Life is unpredictable and there is never a convenient time to suffer a personal injury. You may leave your home in perfect health and return home with a significant injury as a result of someone else’s negligence. If you become a victim of such an unforeseen tragedy, you may be entitled to compensation. However, there are caps on the compensation you may receive for your personal injury damages under Kansas law and it can greatly impact your recovery.
Despite nearly unanimous criticism of tort reforms by legal experts and even the American Bar Association, the restrictive caps on personal injury damages prevail in several states, including Kansas. In order to better understand the caps on recovery, it is helpful to outline a few different types of compensation.
Personal injury damages compensation can generally be divided as follows:
- – Compensatory damages: This includes special and general compensation and covers both tangible and intangible losses.
- – Punitive damages: Intended as monetary punishment, it is awarded with the express aim of discouraging or punishing egregious conduct. These damages are not awarded on every case, but generally require special circumstances.
Compensatory damages are offered in an attempt to undo the detrimental effects of a personal injury incident, whether they are economic or non-economic. Compensatory personal injury damages consist of the following:
Special damages: are also referred to as economic or tangible damages. These damages are quantifiable and are often supported by evidence such as medical reports and bills, past pay stubs or tax records, and other documentation to showing additional expenditure or loss. This can include:
- – Loss of past, current and future earnings
- – Medical expenses incurred due to the incident
- – Future medical expenses, including rehabilitation expenses
- – Cost of trips/plans that had to be cancelled because of the incident
- – Property damage
- – Funeral or burial expenses
General damages: are non-economic or intangible damages and can be very hard to calculate and prove. No monetary compensation is able to fully restore the injured person for injuries of this nature. Due to the limited ways of calculating or demonstrating these types of losses, general damages can be incredibly hard to quantify. For example, being wheelchair bound may not impact the working potential of a computer programmer, but it will undoubtedly have an irrevocable impact on quality of life. General damages include:
- – Pain and suffering
- – Diminished life quality
- – Loss of companionship
- – Mental anguish
- – Property damage
- – Long-term psychological effects
What are the caps on personal injury claims under Kansas Law?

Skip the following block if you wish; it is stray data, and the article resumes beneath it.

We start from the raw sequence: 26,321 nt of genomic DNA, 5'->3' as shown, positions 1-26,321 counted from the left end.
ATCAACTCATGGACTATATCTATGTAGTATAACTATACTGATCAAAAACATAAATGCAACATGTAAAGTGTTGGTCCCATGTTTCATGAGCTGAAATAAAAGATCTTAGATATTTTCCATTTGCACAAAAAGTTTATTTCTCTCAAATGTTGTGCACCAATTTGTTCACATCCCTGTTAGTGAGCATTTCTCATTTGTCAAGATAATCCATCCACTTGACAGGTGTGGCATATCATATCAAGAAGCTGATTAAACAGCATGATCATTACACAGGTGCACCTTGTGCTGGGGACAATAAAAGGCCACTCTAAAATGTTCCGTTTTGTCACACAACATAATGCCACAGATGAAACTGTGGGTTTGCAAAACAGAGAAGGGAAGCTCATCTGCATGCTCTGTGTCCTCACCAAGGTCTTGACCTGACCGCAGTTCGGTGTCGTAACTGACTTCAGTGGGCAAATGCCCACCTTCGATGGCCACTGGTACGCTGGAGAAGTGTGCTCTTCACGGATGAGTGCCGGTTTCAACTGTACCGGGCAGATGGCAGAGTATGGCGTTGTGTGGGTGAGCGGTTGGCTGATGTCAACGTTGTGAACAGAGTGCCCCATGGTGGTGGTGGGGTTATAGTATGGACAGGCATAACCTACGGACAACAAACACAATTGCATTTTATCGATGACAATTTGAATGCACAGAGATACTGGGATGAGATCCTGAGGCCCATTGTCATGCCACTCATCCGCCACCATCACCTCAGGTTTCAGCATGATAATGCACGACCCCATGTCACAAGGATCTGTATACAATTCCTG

Kansas laws impose statutory limits on all non-economic damages. Therefore, recovery for both special and punitive damages is restricted. The maximum compensation that is recoverable differs depending on the type of claim pursued or personal injury damages sought.
General Compensatory Damages:
- For injuries that occurred between July 1, 2014 and June 30, 2018 = $300,000
- For injuries that occur between July 1, 2018 and June 30, 2022 = $325,000
- For injuries that occur on or after July 1, 2022 = $350,000
- The lesser of the defendant’s gross annual income over a period of 5 years preceding the incident.
- If the court finds that the plaintiff should be awarded more, the jury can award one half of the defendant’s net worth, or $5 million, or 5 times the net compensation awarded to the plaintiff, whichever is greater.
- In case of corporate defendants (companies), the award can go to 1.5 times the company’s profit.
Wrongful Death Claims:
Compensation cannot exceed $250,000 in wrongful death claims.
Kansas follows the 51% modified comparative negligence rule. This means that your own contribution to the incident and to the resultant injury will be weighed in comparison to the fault of the defendant. The compensation you receive will be diminished by the same percent of fault attributed to you. For instance, if it is found that you were 20% at fault and the court awards $10,000, you will only receive 80% of that amount, or $8,000. As long as you are less than 50% at fault, you will have the opportunity to recovery monetary personal injury damages. If you are found to be more at fault than the other party, you are barred from making a recovery.
With these restrictions and caps in place, many Kansans have given up on the court system and are simply walking away with whatever is being offered by the insurance companies. Take action to protect yourself now. You have the right to receive fair compensation. If you settle for less today, the financial repercussions of your decision may affect you and your family for years to come.
DeVaughn James Injury Lawyers knows what it takes to show to the judge and the jury the true extent of both the economic and non-economic damages that you have suffered. Our experienced lawyers will call in economic experts and doctors so that both the value and the strength of your claim can be established in court. We will fight on your side, to ensure you receive the compensation you are entitled to. Contact us today to ensure a better tomorrow for yourself and your loved ones.